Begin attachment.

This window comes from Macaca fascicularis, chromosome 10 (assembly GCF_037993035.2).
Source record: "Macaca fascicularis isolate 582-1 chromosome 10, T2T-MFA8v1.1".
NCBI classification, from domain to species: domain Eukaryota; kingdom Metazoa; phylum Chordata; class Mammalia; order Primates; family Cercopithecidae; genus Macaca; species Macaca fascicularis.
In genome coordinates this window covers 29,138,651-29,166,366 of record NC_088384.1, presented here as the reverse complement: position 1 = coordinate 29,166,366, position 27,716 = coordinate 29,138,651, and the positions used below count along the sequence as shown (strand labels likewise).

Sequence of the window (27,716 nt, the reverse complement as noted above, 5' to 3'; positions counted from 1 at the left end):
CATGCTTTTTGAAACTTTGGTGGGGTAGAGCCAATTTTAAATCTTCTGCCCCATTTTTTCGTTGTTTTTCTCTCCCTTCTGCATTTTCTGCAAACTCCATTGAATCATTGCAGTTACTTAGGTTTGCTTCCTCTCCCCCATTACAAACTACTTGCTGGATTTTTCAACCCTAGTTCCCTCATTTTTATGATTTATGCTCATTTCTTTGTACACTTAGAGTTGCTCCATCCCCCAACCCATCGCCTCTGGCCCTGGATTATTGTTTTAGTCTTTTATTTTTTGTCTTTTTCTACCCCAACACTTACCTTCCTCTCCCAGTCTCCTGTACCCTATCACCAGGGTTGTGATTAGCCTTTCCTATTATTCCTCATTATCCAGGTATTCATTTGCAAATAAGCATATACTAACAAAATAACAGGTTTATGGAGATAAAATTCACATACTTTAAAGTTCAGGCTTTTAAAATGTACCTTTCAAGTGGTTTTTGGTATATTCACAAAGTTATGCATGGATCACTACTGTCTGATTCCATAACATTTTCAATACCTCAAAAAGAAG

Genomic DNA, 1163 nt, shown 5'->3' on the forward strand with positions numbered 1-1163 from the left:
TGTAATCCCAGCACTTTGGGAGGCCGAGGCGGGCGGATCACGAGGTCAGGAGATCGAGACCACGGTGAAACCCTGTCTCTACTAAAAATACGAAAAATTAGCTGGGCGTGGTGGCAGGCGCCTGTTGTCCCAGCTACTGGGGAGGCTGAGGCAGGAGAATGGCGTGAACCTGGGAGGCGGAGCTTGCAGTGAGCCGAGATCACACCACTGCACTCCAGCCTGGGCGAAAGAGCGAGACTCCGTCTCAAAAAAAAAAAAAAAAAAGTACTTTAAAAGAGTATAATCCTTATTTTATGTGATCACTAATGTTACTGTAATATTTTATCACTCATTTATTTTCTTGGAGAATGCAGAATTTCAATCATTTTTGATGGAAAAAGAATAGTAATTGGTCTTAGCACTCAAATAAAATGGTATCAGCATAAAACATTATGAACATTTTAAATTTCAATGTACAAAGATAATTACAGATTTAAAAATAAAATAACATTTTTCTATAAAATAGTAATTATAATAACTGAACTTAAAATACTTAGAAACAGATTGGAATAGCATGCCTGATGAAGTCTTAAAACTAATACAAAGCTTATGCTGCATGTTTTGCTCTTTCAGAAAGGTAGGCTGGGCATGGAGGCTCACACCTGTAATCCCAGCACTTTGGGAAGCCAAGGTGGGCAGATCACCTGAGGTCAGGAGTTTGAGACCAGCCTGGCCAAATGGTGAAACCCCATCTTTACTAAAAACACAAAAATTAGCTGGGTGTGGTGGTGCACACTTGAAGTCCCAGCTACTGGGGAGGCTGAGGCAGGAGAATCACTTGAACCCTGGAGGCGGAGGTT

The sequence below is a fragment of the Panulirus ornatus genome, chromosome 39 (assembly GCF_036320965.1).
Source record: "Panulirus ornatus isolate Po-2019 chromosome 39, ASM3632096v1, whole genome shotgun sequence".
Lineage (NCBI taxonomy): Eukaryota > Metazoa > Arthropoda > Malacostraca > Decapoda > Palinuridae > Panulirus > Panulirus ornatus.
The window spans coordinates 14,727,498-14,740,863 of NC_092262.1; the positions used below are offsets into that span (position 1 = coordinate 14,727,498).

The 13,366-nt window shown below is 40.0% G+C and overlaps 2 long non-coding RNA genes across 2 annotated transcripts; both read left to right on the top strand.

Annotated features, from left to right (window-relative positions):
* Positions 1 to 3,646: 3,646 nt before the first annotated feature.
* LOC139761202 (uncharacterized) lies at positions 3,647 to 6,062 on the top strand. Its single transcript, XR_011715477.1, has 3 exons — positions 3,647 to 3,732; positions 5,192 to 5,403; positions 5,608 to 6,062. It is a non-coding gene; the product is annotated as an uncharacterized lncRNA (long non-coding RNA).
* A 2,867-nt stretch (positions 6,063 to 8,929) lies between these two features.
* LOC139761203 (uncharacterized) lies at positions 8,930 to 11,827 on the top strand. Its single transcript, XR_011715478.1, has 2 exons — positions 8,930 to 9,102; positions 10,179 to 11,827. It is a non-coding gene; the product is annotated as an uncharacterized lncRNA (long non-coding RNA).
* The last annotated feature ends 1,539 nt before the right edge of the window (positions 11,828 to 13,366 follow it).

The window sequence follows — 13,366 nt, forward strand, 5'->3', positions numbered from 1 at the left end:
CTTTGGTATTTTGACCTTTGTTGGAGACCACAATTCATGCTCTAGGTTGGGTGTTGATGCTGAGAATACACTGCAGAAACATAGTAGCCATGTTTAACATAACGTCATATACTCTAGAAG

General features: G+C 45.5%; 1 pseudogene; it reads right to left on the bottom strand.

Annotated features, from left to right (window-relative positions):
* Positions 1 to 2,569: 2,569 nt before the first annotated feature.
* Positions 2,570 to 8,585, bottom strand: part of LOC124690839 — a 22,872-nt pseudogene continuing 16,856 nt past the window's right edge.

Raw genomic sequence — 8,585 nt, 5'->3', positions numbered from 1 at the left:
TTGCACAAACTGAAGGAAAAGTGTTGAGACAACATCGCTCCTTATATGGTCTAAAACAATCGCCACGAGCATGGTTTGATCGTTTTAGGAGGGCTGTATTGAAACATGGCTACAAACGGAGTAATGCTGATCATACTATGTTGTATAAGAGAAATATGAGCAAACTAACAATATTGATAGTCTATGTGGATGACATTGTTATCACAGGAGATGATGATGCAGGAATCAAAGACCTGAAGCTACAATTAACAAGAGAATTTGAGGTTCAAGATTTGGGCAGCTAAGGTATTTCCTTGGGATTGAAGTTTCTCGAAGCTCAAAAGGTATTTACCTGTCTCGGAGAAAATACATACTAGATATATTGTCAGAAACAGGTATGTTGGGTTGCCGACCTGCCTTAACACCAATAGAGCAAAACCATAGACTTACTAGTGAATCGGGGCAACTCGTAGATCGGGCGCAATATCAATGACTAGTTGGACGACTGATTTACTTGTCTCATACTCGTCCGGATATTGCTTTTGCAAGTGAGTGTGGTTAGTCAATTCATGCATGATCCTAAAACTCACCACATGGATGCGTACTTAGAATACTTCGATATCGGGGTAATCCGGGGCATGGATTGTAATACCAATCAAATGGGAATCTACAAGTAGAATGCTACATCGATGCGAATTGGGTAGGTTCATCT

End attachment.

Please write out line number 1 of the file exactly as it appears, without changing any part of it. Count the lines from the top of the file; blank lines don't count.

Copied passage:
This window comes from Macaca fascicularis, chromosome 10 (assembly GCF_037993035.2).